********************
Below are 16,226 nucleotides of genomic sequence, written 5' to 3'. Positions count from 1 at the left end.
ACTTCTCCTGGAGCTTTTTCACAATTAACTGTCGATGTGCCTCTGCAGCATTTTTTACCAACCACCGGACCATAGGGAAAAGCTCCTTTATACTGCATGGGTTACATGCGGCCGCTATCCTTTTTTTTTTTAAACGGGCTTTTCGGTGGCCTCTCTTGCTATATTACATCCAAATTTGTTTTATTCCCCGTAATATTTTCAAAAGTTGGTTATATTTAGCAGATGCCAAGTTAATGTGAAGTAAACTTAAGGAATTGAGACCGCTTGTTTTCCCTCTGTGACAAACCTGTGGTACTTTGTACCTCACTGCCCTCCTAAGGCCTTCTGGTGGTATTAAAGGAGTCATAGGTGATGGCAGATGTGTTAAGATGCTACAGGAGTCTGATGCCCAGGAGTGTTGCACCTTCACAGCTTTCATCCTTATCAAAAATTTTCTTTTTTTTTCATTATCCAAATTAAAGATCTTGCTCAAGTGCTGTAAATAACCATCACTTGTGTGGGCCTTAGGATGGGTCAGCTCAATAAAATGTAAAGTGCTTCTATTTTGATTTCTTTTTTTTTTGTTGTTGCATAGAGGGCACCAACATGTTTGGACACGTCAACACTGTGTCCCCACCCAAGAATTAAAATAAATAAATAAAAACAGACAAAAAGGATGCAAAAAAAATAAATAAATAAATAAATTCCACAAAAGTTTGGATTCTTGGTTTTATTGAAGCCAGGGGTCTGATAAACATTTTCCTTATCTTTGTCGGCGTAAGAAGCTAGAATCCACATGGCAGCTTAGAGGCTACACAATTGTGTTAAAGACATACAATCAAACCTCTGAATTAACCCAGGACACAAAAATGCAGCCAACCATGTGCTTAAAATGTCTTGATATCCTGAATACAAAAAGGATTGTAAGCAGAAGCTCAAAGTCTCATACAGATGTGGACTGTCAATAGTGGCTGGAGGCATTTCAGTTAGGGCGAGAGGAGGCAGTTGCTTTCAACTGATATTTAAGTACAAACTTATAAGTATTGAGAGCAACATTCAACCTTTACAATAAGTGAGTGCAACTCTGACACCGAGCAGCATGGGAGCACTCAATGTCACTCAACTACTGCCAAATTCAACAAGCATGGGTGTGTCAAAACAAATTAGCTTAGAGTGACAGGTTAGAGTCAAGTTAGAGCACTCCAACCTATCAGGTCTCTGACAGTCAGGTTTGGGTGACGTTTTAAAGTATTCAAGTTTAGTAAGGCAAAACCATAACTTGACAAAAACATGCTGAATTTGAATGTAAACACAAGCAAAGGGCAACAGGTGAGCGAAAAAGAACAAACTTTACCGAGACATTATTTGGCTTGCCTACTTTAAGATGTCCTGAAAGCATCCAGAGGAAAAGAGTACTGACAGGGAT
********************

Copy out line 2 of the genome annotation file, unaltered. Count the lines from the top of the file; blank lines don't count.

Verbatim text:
ACTTCTCCTGGAGCTTTTTCACAATTAACTGTCGATGTGCCTCTGCAGCATTTTTTACCAACCACCGGACCATAGGGAAAAGCTCCTTTATACTGCATGGGTTACATGCGGCCGCTATCCTTTTTTTTTTTAAACGGGCTTTTCGGTGGCCTCTCTTGCTATATTACATCCAAATTTGTTTTATTCCCCGTAATATTTTCAAAAGTTGGTTATATTTAGCAGATGCCAAGTTAATGTGAAGTAAACTTAAGGAATTGAGACCGCTTGTTTTCCCTCTGTGACAAACCTGTGGTACTTTGTACCTCACTGCCCTCCTAAGGCCTTCTGGTGGTATTAAAGGAGTCATAGGTGATGGCAGATGTGTTAAGATGCTACAGGAGTCTGATGCCCAGGAGTGTTGCACCTTCACAGCTTTCATCCTTATCAAAAATTTTCTTTTTTTTTCATTATCCAAATTAAAGATCTTGCTCAAGTGCTGTAAATAACCATCACTTGTGTGGGCCTTAGGATGGGTCAGCTCAATAAAATGTAAAGTGCTTCTATTTTGATTTCTTTTTTTTTTGTTGTTGCATAGAGGGCACCAACATGTTTGGACACGTCAACACTGTGTCCCCACCCAAGAATTAAAATAAATAAATAAAAACAGACAAAAAGGATGCAAAAAAAATAAATAAATAAATAAATTCCACAAAAGTTTGGATTCTTGGTTTTATTGAAGCCAGGGGTCTGATAAACATTTTCCTTATCTTTGTCGGCGTAAGAAGCTAGAATCCACATGGCAGCTTAGAGGCTACACAATTGTGTTAAAGACATACAATCAAACCTCTGAATTAACCCAGGACACAAAAATGCAGCCAACCATGTGCTTAAAATGTCTTGATATCCTGAATACAAAAAGGATTGTAAGCAGAAGCTCAAAGTCTCATACAGATGTGGACTGTCAATAGTGGCTGGAGGCATTTCAGTTAGGGCGAGAGGAGGCAGTTGCTTTCAACTGATATTTAAGTACAAACTTATAAGTATTGAGAGCAACATTCAACCTTTACAATAAGTGAGTGCAACTCTGACACCGAGCAGCATGGGAGCACTCAATGTCACTCAACTACTGCCAAATTCAACAAGCATGGGTGTGTCAAAACAAATTAGCTTAGAGTGACAGGTTAGAGTCAAGTTAGAGCACTCCAACCTATCAGGTCTCTGACAGTCAGGTTTGGGTGACGTTTTAAAGTATTCAAGTTTAGTAAGGCAAAACCATAACTTGACAAAAACATGCTGAATTTGAATGTAAACACAAGCAAAGGGCAACAGGTGAGCGAAAAAGAACAAACTTTACCGAGACATTATTTGGCTTGCCTACTTTAAGATGTCCTGAAAGCATCCAGAGGAAAAGAGTACTGACAGGGAT